The idea is that the health education is implemented into the daily school life, and the education is provided by health educators, teacher, school counsellors, school nurse, dieticians, and community health professionals. During the school years the foundation for lifelong habits are laid, and it is crucial to help children develop healthy habits (Lynagh, Schofield and Sanson-Fisher 1997). An advantage with using school based health approaches is that existing structures and systems are already in place (Miller 2003). Schools have a curriculum into which a health programme can be implemented. Furthermore, using existing structures are cost effective and schools have also been screened for acceptability. Moreover, a school based approach reaches the staff and the people working at school. Teachers and staff may change their own behaviour and become more aware of their eating and exercise habit. School based approaches reach all children in society and the approach can be targeted at specific minority populations.

The nutrient programme is developed in the school; consequently, changes can be implemented when the children, teacher and their families are ready and motivated for the change. Policies regarding vending machines, the food and drink children bring to school, can be discussed and evaluated together with the co-ordinator, nurse, and school board (NICE 2006). Advice and care should be non-discriminatory and culturally appropriate, and the character of the CSH approach allows for schools and communities to implement approaches that are adapted to students with disabilities and from ethnic minorities (Naidoo and Wills 2000). Physical education and fitness activities are planned according to the national curriculum (TN Gov 2010). A recent report suggests that more time spent on physical activity does not impair academic attainment (Murray et al. 2007). The CSH approach is flexible in the sense that more physical activity can be added without changing the curriculum, for example, lunch or morning activities (TN Gov 2010). The role of parents and community is to be involved, and school administrator teachers and school health staff actively try to involve the family in the health promotion (TN Gov 2010). The CSH approaches were developed to be a long-term approach where funding was guaranteed (Warwick, Mooney and Oliver 2009). In some cases it may be difficult to receive funding especially since the success of the programme is difficult to evaluate, partly because there are a wide range of programmes and ways to implement the CSH approach (Warwick, Mooney and Oliver 2009). Teachers could be considered as weak link in the programme; however, research suggests that teachers often support programmes (TN Gov 2010). There might be conflicting interest, and teachers who play a vital role in a school-based health promotion programme, may focus on knowledge that can be gained from including health in the curriculum. In contrast, the school nurse may emphasise reducing health risks associated with overweight and obesity (St Leger et al. 2007). Thus, the approach relies on the co-ordinator, head teachers, and the school to identify and agree on the most useful and fruitful outcomes for their programme (Warwick, Mooney and Oliver 2009). There are likely to be variations in programme implementation; every co-ordinator works together with the school and different solutions to reach the goal may be used (Warwick, Mooney and Oliver 2009).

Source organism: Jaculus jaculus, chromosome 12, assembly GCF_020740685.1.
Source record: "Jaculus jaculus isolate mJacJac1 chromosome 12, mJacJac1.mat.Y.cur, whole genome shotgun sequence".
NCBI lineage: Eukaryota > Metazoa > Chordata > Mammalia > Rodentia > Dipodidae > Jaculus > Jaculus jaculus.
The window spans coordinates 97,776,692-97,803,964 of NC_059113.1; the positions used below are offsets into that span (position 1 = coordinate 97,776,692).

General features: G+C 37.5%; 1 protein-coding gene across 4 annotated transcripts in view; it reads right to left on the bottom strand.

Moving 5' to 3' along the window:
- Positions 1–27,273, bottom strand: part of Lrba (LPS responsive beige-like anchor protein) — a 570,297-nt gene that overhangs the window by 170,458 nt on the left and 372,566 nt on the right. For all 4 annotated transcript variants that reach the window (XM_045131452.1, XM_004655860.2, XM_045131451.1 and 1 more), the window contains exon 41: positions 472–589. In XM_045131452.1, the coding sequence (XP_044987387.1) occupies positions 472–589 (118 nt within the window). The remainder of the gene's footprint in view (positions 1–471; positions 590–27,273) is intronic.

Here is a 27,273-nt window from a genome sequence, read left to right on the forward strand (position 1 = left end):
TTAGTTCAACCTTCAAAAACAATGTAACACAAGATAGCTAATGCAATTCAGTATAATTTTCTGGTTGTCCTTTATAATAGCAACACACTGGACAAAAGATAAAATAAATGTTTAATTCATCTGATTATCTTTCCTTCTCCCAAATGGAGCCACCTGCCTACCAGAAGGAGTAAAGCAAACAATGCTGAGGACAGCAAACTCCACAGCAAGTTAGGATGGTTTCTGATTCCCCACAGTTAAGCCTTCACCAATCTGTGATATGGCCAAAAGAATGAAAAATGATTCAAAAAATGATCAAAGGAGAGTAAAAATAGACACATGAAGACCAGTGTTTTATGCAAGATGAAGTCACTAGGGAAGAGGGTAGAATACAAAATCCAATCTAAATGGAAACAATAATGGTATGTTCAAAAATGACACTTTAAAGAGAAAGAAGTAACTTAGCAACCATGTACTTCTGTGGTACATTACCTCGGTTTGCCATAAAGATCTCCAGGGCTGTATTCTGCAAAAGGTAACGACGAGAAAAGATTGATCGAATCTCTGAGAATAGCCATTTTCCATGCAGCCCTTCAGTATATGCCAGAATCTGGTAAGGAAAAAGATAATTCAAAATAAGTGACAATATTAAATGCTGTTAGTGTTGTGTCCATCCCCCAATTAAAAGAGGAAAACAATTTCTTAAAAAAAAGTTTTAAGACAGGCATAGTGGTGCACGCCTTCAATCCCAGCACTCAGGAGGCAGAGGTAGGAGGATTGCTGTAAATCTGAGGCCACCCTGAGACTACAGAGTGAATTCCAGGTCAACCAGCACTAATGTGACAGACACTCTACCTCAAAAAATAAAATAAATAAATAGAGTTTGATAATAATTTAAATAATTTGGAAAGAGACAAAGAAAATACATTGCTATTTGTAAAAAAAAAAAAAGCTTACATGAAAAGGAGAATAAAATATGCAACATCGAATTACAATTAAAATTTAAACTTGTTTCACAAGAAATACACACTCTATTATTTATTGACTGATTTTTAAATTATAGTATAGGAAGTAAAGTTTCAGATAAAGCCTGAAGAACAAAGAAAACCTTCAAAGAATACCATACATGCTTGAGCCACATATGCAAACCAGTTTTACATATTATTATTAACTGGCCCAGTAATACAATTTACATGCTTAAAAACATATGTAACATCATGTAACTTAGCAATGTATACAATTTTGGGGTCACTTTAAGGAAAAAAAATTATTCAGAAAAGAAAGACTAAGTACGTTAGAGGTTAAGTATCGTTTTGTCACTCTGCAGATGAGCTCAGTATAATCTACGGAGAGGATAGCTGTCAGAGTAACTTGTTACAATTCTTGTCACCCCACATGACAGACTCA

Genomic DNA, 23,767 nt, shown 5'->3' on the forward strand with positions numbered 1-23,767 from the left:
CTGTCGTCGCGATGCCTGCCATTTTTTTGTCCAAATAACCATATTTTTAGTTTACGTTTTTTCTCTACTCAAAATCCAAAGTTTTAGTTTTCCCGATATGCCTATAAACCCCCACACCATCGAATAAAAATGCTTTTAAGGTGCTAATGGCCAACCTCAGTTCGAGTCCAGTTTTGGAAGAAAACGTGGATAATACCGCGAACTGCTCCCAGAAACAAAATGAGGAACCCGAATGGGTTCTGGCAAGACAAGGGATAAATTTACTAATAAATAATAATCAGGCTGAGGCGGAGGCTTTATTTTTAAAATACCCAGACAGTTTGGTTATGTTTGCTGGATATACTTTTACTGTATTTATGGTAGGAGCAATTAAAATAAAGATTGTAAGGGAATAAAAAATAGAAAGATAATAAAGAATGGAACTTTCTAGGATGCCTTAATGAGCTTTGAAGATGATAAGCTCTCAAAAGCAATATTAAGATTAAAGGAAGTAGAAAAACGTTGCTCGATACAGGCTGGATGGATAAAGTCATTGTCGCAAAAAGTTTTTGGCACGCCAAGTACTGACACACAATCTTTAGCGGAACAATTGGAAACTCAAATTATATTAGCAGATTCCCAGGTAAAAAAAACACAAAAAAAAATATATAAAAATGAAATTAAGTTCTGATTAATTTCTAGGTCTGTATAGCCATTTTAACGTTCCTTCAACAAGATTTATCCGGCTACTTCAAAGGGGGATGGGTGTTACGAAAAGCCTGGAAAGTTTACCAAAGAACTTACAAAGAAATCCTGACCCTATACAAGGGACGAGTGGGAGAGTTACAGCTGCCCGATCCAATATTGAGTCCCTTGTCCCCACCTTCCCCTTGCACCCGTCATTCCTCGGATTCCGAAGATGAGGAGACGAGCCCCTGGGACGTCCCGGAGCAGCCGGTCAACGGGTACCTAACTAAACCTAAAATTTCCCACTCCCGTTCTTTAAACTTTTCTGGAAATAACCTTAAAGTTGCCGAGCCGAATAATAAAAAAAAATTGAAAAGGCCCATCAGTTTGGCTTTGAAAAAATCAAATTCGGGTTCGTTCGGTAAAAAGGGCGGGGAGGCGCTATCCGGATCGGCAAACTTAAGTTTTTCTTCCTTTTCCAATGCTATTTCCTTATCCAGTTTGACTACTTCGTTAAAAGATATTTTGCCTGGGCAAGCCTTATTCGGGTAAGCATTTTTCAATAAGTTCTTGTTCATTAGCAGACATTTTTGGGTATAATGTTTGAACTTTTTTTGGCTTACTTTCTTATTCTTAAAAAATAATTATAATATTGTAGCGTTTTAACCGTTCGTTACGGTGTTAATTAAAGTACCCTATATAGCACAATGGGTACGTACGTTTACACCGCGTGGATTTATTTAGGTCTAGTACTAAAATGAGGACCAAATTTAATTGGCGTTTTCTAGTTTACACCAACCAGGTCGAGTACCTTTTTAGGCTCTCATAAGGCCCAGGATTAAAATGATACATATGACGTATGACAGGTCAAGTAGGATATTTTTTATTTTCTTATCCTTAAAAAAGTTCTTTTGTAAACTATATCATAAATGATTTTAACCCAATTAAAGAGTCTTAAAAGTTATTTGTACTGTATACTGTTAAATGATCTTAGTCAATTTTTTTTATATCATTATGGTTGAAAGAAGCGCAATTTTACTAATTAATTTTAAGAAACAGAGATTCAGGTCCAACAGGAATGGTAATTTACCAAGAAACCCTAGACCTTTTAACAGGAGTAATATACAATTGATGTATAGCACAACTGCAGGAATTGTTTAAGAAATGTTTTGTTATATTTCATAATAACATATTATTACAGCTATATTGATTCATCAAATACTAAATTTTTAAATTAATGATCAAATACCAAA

Although, a flexible approach has its advantages it can also